Imagine seeing an ad for a home for sale “near Land Shark Stadium”. You might not have to anymore.
Land Shark Stadium??? I heard about this and I thought about the hysterical sketch on the early (and funny) days of Saturday Night Live with Chevy Chase knocking on apartment doors and "eating" the residents who opened the door for his "Land Shark" costume. Then I saw this in print, and thought that maybe a reputable news operation had picked up a story from The Onion.
But, silly me. This could happen within hours of writing this. It seems that name is now the name of a beer. This could be the name of the same stadium the Miami Dolphins have played in for years. The stadium I still refer to as Joe Robbie Stadium, since that's how it was introduced and Joe Robbie was the Dolphins' owner who got it built.The same stadium that right now technically isn't named for the team that plays in it (Dolphin Stadium and NOT Dolphins Stadium). The former Underwear Stadium (whatever). The same facility that cuts off beer sales at half-time and had to implement a "family section" so that kids attending a pro football game would have a safe harbor. Let alone that it is not and has never been in Miami.
Next, I thought about how this stadium name will make property and home owners in the area feel. Will it present an added challenge to sell a home or commercial property near Land Shark Stadium?
Think about it. This publicity also begins less than a year after more shark attacks near Florida beaches. While it is hard to name a percentage, it is safe to say a portion of potential home buyers in the Miami – Ft. Lauderdale corridor come from the northern cities as second homes or homes to retire at. The Southeast Florida market has had its share of challenges in today’s real estate market as it is. I have recently spoken with several regional mortgage lenders who tell me they continue to stay away from advertising in and pursuing the Miami area.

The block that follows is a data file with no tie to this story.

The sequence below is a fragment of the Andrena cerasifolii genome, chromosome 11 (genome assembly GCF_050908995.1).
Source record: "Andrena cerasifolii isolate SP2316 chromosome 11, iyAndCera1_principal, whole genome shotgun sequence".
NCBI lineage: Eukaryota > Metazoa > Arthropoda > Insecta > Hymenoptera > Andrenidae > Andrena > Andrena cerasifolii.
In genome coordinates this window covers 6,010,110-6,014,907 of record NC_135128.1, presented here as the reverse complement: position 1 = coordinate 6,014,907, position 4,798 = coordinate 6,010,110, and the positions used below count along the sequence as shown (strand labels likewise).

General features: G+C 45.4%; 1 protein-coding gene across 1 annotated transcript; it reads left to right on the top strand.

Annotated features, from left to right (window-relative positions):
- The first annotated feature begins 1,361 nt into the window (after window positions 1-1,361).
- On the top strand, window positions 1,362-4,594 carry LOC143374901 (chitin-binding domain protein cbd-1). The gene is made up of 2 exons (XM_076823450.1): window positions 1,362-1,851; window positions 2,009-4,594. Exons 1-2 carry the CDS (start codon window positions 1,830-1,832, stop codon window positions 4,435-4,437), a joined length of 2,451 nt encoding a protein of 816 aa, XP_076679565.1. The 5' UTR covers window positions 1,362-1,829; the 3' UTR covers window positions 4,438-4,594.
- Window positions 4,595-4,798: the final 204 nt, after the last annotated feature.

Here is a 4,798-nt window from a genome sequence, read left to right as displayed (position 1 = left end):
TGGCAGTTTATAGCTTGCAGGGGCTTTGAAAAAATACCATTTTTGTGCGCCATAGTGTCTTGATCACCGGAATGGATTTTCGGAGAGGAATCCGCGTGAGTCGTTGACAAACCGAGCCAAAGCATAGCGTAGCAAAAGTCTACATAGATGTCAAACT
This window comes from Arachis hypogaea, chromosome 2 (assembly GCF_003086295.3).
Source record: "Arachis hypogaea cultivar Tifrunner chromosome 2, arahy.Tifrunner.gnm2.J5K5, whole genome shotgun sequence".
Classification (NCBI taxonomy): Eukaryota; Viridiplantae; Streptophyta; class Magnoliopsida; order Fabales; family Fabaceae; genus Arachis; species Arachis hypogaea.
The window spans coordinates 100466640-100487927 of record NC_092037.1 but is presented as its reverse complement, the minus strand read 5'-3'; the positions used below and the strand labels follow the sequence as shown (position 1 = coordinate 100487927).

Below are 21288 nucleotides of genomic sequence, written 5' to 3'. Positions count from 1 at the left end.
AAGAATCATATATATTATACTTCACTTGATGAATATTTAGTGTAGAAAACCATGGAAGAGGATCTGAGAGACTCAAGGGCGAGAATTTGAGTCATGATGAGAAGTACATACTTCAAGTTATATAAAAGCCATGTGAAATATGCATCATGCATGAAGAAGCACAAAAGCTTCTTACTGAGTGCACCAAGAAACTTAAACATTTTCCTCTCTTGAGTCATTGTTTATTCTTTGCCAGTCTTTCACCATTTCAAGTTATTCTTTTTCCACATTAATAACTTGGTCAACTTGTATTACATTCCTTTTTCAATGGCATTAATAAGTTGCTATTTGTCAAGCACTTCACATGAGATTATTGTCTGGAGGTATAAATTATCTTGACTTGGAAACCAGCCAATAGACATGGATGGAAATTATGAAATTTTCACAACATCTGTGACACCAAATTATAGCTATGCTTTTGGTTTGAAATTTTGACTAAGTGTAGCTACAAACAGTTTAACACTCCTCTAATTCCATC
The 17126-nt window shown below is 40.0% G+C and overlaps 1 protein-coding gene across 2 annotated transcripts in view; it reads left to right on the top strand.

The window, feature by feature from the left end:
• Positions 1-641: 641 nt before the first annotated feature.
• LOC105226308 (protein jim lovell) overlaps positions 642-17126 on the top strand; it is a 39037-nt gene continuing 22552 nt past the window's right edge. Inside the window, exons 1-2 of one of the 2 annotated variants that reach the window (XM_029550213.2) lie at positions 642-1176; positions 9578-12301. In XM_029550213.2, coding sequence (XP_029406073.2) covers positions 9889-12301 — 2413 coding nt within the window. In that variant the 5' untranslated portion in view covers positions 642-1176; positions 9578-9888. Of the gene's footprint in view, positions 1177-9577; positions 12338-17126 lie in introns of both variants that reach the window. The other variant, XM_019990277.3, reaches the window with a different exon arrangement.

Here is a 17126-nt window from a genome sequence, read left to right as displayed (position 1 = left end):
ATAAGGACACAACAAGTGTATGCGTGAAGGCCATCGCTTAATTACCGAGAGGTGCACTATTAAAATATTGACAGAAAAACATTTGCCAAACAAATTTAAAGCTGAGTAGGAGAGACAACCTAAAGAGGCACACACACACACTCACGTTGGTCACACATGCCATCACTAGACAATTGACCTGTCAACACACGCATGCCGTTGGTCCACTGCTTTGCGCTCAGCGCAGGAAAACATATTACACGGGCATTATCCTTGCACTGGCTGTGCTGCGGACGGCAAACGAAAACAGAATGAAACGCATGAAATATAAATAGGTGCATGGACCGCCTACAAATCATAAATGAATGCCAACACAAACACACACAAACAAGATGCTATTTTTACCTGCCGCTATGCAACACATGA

Sports fans are the ones who will react in whatever way (humor, sarcasm, etc.) to Land Shark Stadium any minute now. I just don’t see it being a favorable reaction toward the area. Granted, this stadium is actually so isolated from civilization in South Florida it really won’t make that much of a difference, but unless people have actually been there, they don’t realize this. The local government will point out that they receive the tax portion of the millions of dollars paid for the stadium naming rights, and that it will add to the economy. While that may be true, I happen to think this name could take away from the local economy long term as it could negatively impact the local real estate market.
Meanwhile, there is something to be said for picking up a piece of an historical building as the highest bidder. But this is a highly unusual story. It seems that several items from the original Chicago Stock Exchange Building, including a cast and wrought iron elevator enclosure panel and leaded glass ceiling panels with values estimated to be in 5 figures. The Louis Sullivan designed building was completed in 1894.
What makes this unusual? The building was demolished in 1972 in Chicago, yet this auction takes place (on June 2) at The Rockefeller Center in New York City. The Associated Press story quotes an official of Christie’s as saying they could not reveal how the auction house got these items.
Seems to me there is a very interesting news or investigative story in the making. How do in tact parts of a building demolished 37 years earlier suddenly appear for auction? What happens to expensive parts of demolished buildings?
Speaking of demolished buildings, did you see the NBC News report on Tuesday about the demolition of a group of homes in Victorville, CA?
It seems that the city determined it was more economically feasible to bulldoze a group of homes that were not completed rather than spend the money to complete them. The video showed pile after pile of debris. Once everything is cleared (and at who’s expense?), the space could remain a series of empty lots for months if not years.
My first reaction is that city officials didn’t see the story about the Florida investor who purchased several unfinished homes for under half price, and spent a portion of his savings to finish construction, leaving him with a huge profit margin whether he rented or sold the brand new houses.
In other words, the Victorville demolition is another example of the lack of creative thinking about today’s real estate market. You can’t tell me that no one would have shown up if the city officials and others associated with the project held an auction. An investor or investment group could have done the same thing. But start from scratch on a series of vacant lots? It could take several years of waiting, and that is a lot of lost potential revenue for the city – and for those still employed in the real estate community.
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